Do you recall the strong results with polarized training in the study by Stöggl and Sperlich (1)?
Allow me to recap.
The well-trained endurance athletes (and cyclists) in question experienced an 8.1% improvement in threshold power during the 9 week experiment.
What were to happen if you combined the above approach with the effective workout formats from the 30/15 study of Rønnestad et al (2) and the long interval approach described by Seiler and colleagues (3)?
My anecdotal experience suggests the results are pretty interesting. If you are keen on finding out for yourself, you may find this free training program useful.
What is the deal with this training program?
The training program consists of 9 weeks built on the above models and workouts.
That is, I’ve actually made 3 different versions of it. So that they cater for training volumes of 250, 400 and 600 hours per year.
Within the program are:
- daily workout instructions
- heart rate and FTP recommendations
- conceptual explanations
- recommendations for individual adjustments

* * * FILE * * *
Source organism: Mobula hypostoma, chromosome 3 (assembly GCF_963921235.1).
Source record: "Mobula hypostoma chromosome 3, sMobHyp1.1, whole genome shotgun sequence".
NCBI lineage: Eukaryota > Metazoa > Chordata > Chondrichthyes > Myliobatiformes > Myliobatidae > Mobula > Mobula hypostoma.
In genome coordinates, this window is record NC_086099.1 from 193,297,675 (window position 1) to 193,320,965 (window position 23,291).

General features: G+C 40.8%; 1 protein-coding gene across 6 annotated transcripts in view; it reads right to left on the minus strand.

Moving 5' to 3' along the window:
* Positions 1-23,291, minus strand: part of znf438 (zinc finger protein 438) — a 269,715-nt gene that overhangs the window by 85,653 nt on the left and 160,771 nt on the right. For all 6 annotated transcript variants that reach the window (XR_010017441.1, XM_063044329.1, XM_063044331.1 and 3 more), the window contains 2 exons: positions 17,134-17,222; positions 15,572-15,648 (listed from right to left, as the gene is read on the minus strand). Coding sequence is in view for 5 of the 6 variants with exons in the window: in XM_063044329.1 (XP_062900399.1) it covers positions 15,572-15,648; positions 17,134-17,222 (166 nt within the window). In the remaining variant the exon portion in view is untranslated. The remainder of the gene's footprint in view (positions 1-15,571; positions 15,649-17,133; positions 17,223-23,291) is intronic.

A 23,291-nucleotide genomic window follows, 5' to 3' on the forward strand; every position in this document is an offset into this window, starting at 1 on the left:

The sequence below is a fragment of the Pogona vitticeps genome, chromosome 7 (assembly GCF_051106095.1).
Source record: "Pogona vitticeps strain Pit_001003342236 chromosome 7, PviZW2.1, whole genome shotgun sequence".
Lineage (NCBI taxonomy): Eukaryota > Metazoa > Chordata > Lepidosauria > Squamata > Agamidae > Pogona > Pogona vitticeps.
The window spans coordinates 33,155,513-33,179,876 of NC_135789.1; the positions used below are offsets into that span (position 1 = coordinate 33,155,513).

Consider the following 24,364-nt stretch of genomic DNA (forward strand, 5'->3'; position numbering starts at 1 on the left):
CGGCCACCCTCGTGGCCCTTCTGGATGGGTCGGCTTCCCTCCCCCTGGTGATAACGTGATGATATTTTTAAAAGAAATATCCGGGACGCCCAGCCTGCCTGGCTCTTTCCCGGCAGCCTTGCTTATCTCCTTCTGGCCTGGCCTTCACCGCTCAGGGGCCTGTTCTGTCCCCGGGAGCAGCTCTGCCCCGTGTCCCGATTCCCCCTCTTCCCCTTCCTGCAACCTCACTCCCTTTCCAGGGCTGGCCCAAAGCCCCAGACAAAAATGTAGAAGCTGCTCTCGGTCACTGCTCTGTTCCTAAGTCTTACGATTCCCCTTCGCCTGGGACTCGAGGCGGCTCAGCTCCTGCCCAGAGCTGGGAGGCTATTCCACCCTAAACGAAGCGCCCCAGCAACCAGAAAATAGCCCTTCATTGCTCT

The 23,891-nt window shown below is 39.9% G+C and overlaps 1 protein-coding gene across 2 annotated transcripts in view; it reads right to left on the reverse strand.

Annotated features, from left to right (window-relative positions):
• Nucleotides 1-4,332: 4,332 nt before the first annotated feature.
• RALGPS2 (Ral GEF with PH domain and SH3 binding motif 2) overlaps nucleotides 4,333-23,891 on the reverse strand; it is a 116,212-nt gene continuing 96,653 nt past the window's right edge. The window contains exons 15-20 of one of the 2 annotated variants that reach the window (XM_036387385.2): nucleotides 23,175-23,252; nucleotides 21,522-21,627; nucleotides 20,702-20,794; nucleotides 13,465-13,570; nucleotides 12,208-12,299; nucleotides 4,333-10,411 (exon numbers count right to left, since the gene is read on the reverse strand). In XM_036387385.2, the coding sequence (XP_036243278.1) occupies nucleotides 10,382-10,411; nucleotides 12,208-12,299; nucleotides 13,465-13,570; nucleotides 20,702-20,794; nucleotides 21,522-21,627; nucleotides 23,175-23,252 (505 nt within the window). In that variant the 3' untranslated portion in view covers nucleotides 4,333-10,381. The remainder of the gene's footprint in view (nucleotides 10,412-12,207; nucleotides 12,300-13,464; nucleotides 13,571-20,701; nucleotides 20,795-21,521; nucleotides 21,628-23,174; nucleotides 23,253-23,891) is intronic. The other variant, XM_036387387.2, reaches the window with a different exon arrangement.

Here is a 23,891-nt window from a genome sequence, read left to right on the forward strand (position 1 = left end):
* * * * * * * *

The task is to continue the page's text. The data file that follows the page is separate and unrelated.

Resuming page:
The program also comes with a brief series of additional email instructions to facilitate a useful learning experience throughout the 9 weeks.
I would not go as far as calling this program the best thing in life.
But it is free, reasonably well-founded as well as tried and tested.
Hoping you will find it useful!
- Stöggl T and Sperlich B. Polarized training has greater impact on key endurance variables that threshold, high intensity, or high volume training. Frontiers in Physiology, 2014;5:33
- Rønnestad BR et al. Short intervals induce superior training adaptations compared with long intervals in cyclists – An effort-matched approach. Scandinavian Journal of Medicine & Science in Sports, 2015;25:143-151
- Seiler S et al. Adaptations to aerobic interval training: interactive effects of exercise intensity and total work duration. Scandinavian Journal of Medicine & Science in Sports, 2013;23:74-83